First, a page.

Why Is It Named Georgia Avenue?

Okay, it’s not a huge mystery why some of our major streets are named after states in the Union. This was part of the grand plan of L’Enfant, to have grand boulevards at diagonals, all across our city.

Georgia Ave. street sign
Georgia Ave. street sign

What you probably didn’t know is that the location of some of these avenues have changes over the years due to political pressures from members of Congress representing those states. You may be surprised to find out that Georgia Avenue is one of these.

In the early 20th century, Georgia Avenue was down in Southeast and Southwest Washington, the road we now call Potomac Avenue. Senator Augustus Octavius Bacon from the Peach State (probably related to Kevin “six-degrees of separation” Bacon) was horrified at the terrible conditions of the road and the surrounding area that he pushed to have the name removed and affixed to a street more befitting his state’s image.

1903 map of Georgia Avenue intersecting Pennsylvania Avenue in SE
1903 map of Georgia Avenue intersecting Pennsylvania Avenue in SE

In 1906, he pushed for Brightwood Avenue (also known as 7th Street Extended) to be renamed Georgia Avenue. His proposal did not pan out.

In 1907, the Senator from Wisconsin, John Coit Spooner, again proposed changing the name of Brightwood Avenue to Georgia Avenue, but faced opposition from residents in the neighborhoods of Park View and Brightwood. below is a short article from May 3rd, 1908, covering a community meeting, protesting the name change.

The Park View Citizens’ Association held its regular meeting on Friday night at the hall of the Whitney Avenue Christian Church, Park road. There was a large attendance. An emphatic protest was made against the change of name of Brightwood avenue to Georgia avenue, and the officers were directed to present objections to the committees of the House and the Senate.

Nobody likes change. Remember when Rep. Bonilla from Texas tried to rename 16th St. Ronald Reagan Boulevard? Wow. Crisis averted.

Eventually, Congress passed the 1909 appropriations bill, and sufficient lobbying efforts succeeded in having the name change included. Amendment 112 would officially change the name of Brightwood Avenue to Georgia Avenue and the old Georgia Avenue would become Potomac Avenue.

Georgia Avenue in 1911 (old Brightwood Avenue)
Georgia Avenue in 1911 (old Brightwood Avenue)

About Tom

Tom founded Ghosts of DC on January 4th, 2012 as a blog to uncover the lost and untold history of Washington, D.C. He has lived in the city for over a decade and loves exploring every corner of the District.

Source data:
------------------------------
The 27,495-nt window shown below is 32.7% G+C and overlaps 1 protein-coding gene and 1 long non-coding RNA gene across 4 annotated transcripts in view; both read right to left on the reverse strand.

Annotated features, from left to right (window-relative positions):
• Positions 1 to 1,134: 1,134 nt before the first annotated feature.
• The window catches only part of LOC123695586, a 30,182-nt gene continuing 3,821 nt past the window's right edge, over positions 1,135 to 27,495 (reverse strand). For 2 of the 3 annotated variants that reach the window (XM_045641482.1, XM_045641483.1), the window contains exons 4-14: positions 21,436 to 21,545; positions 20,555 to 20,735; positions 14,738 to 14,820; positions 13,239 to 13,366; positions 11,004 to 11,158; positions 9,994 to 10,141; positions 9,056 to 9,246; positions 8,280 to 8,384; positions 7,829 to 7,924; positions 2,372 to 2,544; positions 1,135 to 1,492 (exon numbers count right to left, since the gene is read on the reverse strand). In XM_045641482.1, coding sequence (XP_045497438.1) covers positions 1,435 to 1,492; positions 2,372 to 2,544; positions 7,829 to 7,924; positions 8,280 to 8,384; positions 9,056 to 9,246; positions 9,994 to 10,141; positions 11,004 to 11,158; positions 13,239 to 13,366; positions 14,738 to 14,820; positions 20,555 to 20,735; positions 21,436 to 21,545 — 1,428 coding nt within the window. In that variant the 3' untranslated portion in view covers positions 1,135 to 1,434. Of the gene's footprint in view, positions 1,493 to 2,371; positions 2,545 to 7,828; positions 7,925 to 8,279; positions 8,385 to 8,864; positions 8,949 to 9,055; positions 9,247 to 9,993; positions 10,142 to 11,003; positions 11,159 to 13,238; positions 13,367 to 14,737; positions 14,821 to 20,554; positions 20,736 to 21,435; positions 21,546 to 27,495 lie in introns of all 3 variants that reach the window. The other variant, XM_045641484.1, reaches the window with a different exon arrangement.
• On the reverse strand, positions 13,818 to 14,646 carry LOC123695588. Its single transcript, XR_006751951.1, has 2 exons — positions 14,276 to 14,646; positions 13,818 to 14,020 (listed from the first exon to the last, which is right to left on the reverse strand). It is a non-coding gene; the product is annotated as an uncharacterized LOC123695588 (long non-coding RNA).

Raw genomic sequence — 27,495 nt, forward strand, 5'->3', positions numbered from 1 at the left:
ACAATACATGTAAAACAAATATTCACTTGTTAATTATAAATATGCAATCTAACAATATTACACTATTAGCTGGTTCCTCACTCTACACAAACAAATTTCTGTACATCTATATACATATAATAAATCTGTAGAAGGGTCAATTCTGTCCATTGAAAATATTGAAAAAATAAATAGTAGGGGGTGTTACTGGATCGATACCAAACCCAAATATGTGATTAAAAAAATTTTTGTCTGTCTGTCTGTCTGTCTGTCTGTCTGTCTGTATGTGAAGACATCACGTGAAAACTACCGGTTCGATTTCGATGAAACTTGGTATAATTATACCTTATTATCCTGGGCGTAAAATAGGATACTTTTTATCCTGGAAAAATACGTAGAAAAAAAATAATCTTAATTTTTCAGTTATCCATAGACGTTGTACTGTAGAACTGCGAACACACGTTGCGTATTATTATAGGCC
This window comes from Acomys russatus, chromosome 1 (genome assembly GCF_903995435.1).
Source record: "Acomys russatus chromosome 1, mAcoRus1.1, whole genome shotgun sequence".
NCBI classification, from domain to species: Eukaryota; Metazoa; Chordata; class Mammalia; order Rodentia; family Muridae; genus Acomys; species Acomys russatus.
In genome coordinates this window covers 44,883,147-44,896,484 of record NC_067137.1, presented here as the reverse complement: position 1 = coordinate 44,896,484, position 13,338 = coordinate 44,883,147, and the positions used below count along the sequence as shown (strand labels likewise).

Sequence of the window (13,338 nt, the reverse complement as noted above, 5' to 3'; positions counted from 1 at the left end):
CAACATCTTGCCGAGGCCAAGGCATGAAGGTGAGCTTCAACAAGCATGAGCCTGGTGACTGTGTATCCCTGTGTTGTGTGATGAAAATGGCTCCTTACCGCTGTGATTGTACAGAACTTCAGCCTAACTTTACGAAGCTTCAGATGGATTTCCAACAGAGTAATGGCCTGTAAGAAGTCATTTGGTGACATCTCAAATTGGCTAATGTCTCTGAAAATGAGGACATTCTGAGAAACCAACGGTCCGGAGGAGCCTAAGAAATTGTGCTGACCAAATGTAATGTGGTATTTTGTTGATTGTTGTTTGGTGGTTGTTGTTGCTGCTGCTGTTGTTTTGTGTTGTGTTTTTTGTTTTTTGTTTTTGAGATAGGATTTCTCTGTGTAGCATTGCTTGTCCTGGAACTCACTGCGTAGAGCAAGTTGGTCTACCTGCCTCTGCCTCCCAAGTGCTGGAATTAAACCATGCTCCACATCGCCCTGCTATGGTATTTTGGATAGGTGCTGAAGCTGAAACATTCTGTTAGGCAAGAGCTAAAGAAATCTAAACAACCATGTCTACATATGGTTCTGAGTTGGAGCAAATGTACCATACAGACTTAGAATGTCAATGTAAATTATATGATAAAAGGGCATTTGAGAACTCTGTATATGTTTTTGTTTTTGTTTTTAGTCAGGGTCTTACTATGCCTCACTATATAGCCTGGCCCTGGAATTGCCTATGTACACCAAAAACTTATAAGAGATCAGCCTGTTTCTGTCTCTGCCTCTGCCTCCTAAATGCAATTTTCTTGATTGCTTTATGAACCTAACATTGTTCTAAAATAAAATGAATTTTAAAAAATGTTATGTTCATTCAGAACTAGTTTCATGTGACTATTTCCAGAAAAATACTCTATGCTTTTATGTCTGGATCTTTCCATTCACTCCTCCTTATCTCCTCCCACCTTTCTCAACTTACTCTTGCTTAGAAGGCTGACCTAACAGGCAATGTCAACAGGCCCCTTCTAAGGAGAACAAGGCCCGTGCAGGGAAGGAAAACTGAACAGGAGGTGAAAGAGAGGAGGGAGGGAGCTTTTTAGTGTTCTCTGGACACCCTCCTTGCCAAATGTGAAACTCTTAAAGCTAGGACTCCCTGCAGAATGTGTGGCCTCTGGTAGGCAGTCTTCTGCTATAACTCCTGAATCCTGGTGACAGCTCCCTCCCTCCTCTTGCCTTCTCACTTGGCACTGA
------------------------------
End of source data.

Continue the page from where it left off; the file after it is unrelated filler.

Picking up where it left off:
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  • FireDoug

    Anyone catch the street named “Whitney Ave.?
    Current name is….. The winner gets a gold star for the day!

    • del2124

      Park Rd.

  • stephaniekays

    I guess it’s easier to change the name of the street than to fix the street/neighborhood.

    • Sheboygan Schnoid

      In the District of Columbia, (with its “Home Roulette” government), that is about as true a statement as one could make about DC.

  • txoxy

    Another example of a foreign politician forcing their will on the citizens. Another good argument for DC statehood.

    • Sheboygan Schnoid

      NOT an argument, good or otherwise, for DC statehood. The District of Columbia is the possession of ALL the states, in the form of the Federal capital. DC, and specifically its politicians and the residents who elect them, have demonstrated time and again (across nearly 40 years) that they ought never receive statehood. And Home Rule has proven to be “Home Roulette”.

      No statehood — ever — for a 68-square mile piece of land.

  • ZZinDC

    Other avenue-naming issues:
    1. There was no avenue named for Washington State, until Tom Foley (D-WA) became Speaker of the House, and part of Canal Street was renamed.
    2. Missouri Avenue was only named when Harry Truman became president. (Or maybe vice-president – can’t confirm which.)

  • Bob

    ZZinDC was exactly right.

    In the summer of 1946, the name “Missouri Avenue” was given to the stretch of road known up-until-then as “Concord Avenue”.

    If I am allowed to add a link, a news photo at this URL describes that event: